Why we use Airbnb

Husband was at work one day when he met a guy who had traveled the world doing something with microfinancing. While he was on the road, he used Airbnb to book apartments in each location. The idea is that locals in places all over the world rent out their houses, apartments, or spare rooms and acts as your host. The man was raving about how great it was and how nice all the places were.

Husband came home and told me about his encounter. That was about a year and a half ago, and we filed it away.

We went on several domestic trips including visiting San Francisco and Washington, D.C., but we didn’t use Airbnb. It wasn’t until we went to Peru that we thought it might be a good idea to try it out. Yes, we avoided staying in a stranger’s apartment whilst still in America, but once we journeyed to a third world country we were all over it. We searched for a few places in Lima and Cusco and ended up booking accomodations with Airbnb in both cities.

Here’s the run down:

In Cusco, we stayed at a place that cost $80 a night. It was a nice open, airy guest house. It was about a 15 minute walk from Plaza de Armas, but still far enough away to not feel like we were in Touristville, Peru. It was a very beautifully decorated room, comfy bed, and it felt very Peruvian. We only stayed one night, and then headed to Aguas Caliente via train to visit Machu Picchu.

Once we returned from Machu Picchu (more on that experience at another time, but it was AMAZING), we booked another hotel through Airbnb. Initially, we wanted to look for an apartment in Cusco, since we had two more nights there and wanted to feel a bit more homey. We messaged a guy about his apartment that was listed as available, and it turns out, it wasn’t. We settled for the Golden Inca, a hotel that, even when given the address in written form, was difficult for any taxi driver to locate. Two of them flat out told us they didn’t know where it was, so we didn’t even bother getting into the cab. We started to think that this place just didn’t exist. Then, we found a cabbie that knew his way and were whisked off to a off-the-beaten path part of Cusco and pulled up in front of a pretty underdeveloped area. There it was, the Golden Inca. It was beautiful!

We walked into a beautifully modern, brand new hotel. The man at the desk was very polite and we found our room. There was a small balcony, a nice TV and a bathroom with beautiful fixtures. It was very comfortable, and was only $30 a night.

After two days there, we headed back to Lima, where we had booked an actual apartment in the Magdalena del Mar neighborhood, which is about a 15 minute taxi ride from the popular and trendy Miraflores, for $55 a night. Our host, Roberto left us the keys at the security gate and we held our breaths as we unlocked the door. It was perfect. Cozy. There were two bedrooms, a nice living room, cute dining area and a fully equipped kitchen. Our host left us coupons for tours and restaurants, as well as a few guidebooks for Lima.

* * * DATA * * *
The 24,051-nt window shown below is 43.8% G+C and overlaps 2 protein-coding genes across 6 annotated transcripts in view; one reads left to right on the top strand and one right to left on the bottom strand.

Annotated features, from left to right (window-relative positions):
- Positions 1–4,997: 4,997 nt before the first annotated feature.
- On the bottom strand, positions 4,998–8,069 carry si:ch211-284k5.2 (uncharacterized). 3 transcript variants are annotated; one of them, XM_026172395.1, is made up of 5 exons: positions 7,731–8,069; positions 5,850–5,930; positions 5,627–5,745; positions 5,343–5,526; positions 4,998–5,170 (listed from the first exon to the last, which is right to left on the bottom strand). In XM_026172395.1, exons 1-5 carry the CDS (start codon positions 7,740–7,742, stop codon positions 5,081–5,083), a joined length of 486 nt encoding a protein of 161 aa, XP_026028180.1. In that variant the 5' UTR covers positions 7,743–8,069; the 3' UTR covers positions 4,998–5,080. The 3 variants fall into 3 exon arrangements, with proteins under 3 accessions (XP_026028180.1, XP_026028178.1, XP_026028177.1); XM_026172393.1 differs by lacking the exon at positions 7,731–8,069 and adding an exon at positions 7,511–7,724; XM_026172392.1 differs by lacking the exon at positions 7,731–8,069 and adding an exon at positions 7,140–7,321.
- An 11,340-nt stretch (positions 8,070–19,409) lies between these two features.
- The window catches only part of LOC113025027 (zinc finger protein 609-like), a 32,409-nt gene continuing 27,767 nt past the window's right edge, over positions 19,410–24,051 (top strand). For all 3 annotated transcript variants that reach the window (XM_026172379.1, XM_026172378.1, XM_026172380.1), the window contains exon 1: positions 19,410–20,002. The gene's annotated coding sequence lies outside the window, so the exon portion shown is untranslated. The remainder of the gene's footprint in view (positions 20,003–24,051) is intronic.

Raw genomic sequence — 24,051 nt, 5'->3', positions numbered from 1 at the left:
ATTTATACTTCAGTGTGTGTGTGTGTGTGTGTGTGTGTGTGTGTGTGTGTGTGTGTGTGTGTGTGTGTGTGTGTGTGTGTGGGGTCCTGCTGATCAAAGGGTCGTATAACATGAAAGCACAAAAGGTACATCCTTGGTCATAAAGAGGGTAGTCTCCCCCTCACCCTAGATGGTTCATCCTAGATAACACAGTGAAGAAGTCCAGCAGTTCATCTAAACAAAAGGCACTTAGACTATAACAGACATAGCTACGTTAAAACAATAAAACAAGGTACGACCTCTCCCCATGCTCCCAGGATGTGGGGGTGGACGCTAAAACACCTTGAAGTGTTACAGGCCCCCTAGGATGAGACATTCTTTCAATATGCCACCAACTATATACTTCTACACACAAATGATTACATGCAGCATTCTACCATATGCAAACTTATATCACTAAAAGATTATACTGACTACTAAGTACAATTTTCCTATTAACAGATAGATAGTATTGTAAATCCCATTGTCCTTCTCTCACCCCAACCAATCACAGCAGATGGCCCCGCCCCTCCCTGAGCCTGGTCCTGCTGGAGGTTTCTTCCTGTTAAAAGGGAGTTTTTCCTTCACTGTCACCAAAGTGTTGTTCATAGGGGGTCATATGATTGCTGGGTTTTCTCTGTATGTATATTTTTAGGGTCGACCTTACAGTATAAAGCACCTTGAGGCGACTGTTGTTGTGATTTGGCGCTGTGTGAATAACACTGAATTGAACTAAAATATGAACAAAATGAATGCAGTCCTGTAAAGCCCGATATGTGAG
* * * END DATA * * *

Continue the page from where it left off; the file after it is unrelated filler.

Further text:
Our view from the apartment in Lima

The first night in Lima, we walked to the grocery store, bought food and spices (which was quite the challenge not knowing what the Spanish name for things like ‘garlic’ were) and came home to make dinner. Yes, I said home. That’s what this place felt like for us. We immediately felt at home. Our host was responsive, the neighborhood was authentically Lima and overall it was a wonderful experience.

Our Airbnb experience in Peru was all-around a good one. However, there are a couple of things that are important to keep in mind when using this service:

1. Make sure you message the host prior to going through the booking process. Many of them list their apartments on several different sites, so even if the calendar says it’s available for your dates, it might not be.

2. Make sure you know if you need to put down a security deposit. They will charge your card for it before the booking. We had to pay a $100 security deposit for the apartment in Lima, which was fine, but we didn’t originally budget for it. It was returned right after we checked out.

3. Make sure the host has a photo! This might seem weird, but it’s nice to know that it’s an actual person that you’re talking to.

4. Be sure that the host knows that you’d paid in advance via Airbnb, and I’d even recommend printing out a copy of the confirmation. Both places in Cusco attempted to charge us for our rooms upon check out and the first time it happened, we spent about 15 minutes ironing it out, which proved a bit challenging with a language barrier.

5. Make sure the host has reviews. I simply won’t book a place that doesn’t have at least one review. Unless it’s too amazing to pass up…

6. Take a chance, but be safe. Communicating with the host in advance is a great way to ensure that you feel comfortable with the situation that you’re walking into.

Why use it?

We use Airbnb because we don’t like hostels, are willing to spend a bit more on lodging, and like to feel at home when we travel. Having the option of cooking and not feeling like you’re living out of a backpack is a nice perk that we seek out any chance we get. Also, we like to feel like we really live where we’re staying and get to see the dirty underbelly that you miss out on in a hostel or a hotel. Also, families traveling together would benefit tremendously from the pricing and the comfort of a rented apartment.

Why not? Well, if you like to meet other travelers, you really can’t beat the social nature of hostels. Plus, they are undeniably cheaper.

For other perspectives, check these out:

Renting an Apartment While Traveling

Is Airbnb Worth the Hype

Review of my first experience with Airbnb

 

 

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